VRMC obtained a contract last year from the National Science Foundation to develop the virtual programme, and the company teamed up with the UCF researchers for preliminary work. The research team since has landed a $199.000 contract to create a fully functional virtual game.
Although the game could change slightly, the design will require patients to put on goggles while sitting at a table. A few bugs would fly around nearby. The patients' mission is to smash all of the virtual insects. Each time they succeed, they would earn a point. As patients improve their range of motion, more bugs would appear at greater distances, forcing patients to work harder and increase their range of motion. Think of a 21st-century version of the childhood game "Whack-a-Mole".
"It has to be fun so patients will actually do their physical therapy exercises", stated Eileen Smith, associate director of UCF's Media Convergence Lab at the Institute of Simulation and Training.
"One of the sad things about stroke is that it is very isolating", she stated. "If we can make the game fun for everyone, maybe grandchildren will jump in while grandma is doing her exercises. Then it won't just be a physical therapy session; it will be family time. It will help patients re-engage."
Eileen Smith is collaborating with the project's lead researcher, Charles Hughes, director of the Media Convergence Lab and a professor in UCF's School of Electrical Engineering and Computer Science. During their preliminary work, they found that UCF could produce a viable and reproducible programme with software to track patients' progress.
Funding for the second phase also will include $99.000 from the Florida High Tech Corridor. "We're ecstatic", Eileen Smith stated. "It's our lab's first phase II contract, and it is exactly the kind of thing we want. It goes with our lab's philosophy. We don't want to create cool widgets. We want to create things people can actually use to better their lives."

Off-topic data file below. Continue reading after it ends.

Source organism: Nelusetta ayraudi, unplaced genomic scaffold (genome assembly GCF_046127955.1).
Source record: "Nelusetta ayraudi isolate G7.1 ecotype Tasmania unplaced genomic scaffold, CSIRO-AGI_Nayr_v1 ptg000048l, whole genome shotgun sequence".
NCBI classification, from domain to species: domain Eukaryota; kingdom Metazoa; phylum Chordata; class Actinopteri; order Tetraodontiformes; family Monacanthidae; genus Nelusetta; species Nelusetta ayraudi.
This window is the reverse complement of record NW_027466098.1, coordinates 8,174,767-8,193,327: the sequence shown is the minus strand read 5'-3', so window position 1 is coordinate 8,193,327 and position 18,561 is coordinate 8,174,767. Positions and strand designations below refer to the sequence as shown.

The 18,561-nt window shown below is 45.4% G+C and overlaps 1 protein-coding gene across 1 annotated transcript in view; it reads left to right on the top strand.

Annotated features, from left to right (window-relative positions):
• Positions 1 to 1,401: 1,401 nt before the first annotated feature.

Eileen Smith and her team are working with a doctor and a physical therapist along with VRMC to create the prototype. UCF will deliver it to VRMC by the end of 2009 and provide a license to VRMC to enable commercialization.
VRMC plans to introduce the programme to physical therapy clinics. Eventually, Mark Wiederhold, VRMC's president, said the company would market the product as a take-home programme that patients could run on their computers or hand-held devices.
Mark Wiederhold is a physician who has authored more than 200 journal articles. He said he partnered with UCF because it is a leader in simulation technology. "UCF is in a leadership position in this area of research", Mark Wiederhold stated. "They are a very important team member on this project. UCF has a collaborating spirit. They get it."
That's part of the reason Mark Wiederhold will be opening a new office in Lake Nona's Medical City. VRMC, which already has an office in Orlando, then will be close to UCF's new College of Medicine, with which Mark Wiederhold is collaborating on other projects.